Just when we are about to let our guard down, an online exhibition reminds us of the transformation that the pandemic city has undergone and the consequences that derive from it.
An unusual exhibition of public art and transmedia analyses and traverses the new pandemic city, intervening in its main spaces that are basically exterior.
Curated by the feminist artist Mau Monleón Pradas, and organised by the collective Tácticas Pandémicas of the Universitat Politécnica de València, the unusual exhibition entitled Pandemic City / Ciudad Pandémica includes the work of 26 young artists, most of them women, from different European countries such as Spain, France and Germany. From this first-world European cultural perspective and taking the specificity of the city as an object of analysis and transformation, 116 works of artistic creation have been produced over a period of 4 months in which the city has been used both as a support and as the content of the action. Also, the exhibition has counted on the participation of a team of professional women in graphic design and web programming, to configure the image and interface of this “pandemic city”.
Pandemic City / Ciudad Pandémica is a public art and transmedia exhibition presented online in the context of the current pandemic by COVID-19. The exhibition seeks to articulate a debate around the changes in the city’s public space, highlighting those open spaces that link to each other. These are urban areas that have often retained their public utility but whose uses have mutated to redefine their forms and interrelationships.
Thus we find the public bench, the wasteland, public transport and the park as the main spaces in this exhibition, while other places such as the street, the square, the cycle path, the bridges, the sea, the school playground, the river or the internet, help us to trace the territory of a new city which, after not so distant events such as “the Spanish flu”, has once again been touched by the sword of Damocles.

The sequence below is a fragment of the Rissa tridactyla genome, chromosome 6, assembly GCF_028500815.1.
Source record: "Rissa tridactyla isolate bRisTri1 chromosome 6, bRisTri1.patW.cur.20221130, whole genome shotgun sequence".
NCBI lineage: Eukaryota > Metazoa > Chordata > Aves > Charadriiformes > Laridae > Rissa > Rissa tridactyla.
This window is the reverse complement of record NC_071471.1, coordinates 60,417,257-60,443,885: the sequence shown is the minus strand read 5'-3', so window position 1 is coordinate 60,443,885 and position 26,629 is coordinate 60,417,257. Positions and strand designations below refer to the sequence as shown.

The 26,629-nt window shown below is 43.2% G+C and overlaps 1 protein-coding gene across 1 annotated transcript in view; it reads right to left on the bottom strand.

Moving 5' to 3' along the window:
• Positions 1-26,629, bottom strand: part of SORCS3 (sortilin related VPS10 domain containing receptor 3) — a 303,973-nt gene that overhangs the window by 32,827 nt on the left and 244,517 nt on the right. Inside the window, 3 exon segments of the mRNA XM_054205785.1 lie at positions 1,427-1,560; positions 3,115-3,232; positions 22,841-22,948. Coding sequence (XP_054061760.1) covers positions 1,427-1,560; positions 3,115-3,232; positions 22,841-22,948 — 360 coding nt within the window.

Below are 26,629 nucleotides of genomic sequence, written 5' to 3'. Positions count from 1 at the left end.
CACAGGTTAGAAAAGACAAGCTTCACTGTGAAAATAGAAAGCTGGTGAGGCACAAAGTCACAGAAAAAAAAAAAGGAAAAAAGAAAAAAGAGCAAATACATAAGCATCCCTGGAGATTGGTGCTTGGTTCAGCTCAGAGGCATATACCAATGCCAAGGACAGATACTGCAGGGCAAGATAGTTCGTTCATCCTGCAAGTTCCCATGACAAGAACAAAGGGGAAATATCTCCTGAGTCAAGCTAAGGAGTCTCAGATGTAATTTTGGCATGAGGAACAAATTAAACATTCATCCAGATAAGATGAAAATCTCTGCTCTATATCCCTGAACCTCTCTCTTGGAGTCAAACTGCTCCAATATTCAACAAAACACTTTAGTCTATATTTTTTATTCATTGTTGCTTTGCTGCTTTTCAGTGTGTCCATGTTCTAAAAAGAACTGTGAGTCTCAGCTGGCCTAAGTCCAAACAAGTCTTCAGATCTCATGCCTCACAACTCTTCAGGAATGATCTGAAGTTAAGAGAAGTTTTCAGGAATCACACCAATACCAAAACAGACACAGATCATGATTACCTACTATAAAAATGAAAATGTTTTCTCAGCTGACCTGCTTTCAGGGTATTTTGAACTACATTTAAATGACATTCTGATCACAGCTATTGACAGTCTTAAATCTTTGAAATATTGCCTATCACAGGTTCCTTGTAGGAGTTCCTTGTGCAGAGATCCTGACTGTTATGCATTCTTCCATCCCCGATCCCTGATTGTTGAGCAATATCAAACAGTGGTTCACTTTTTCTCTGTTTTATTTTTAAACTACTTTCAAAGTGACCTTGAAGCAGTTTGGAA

This persistent threat of a danger in the city focuses precisely on public health and is intimately related to fundamental aspects such as social relations and the family, which have been clearly impacted, suffering the main blow. The economy that promotes hyper-capitalist politics has also been hit by this onslaught. But it so happens that, at the same time that the global economy is faltering and the capitalist system is showing its great aporia, the concern for social justice and environmental responsibility; the concern for life itself; the planet earth and the care of people is re-emerging with greater force.
Pandemic City / Ciudad Pandémica is part of this concern, taking as a precedent the previous exhibition entitled Pandemic House (2020), whose reflection was based on the state of alarm and the first confinement of people. Initially, in Spain we were locked up on 14 March 2020 while the WHO declared the pandemic that same week – the coronavirus disease (COVID-19) was notified for the first time in Wuhan (China), on 31 December 2019.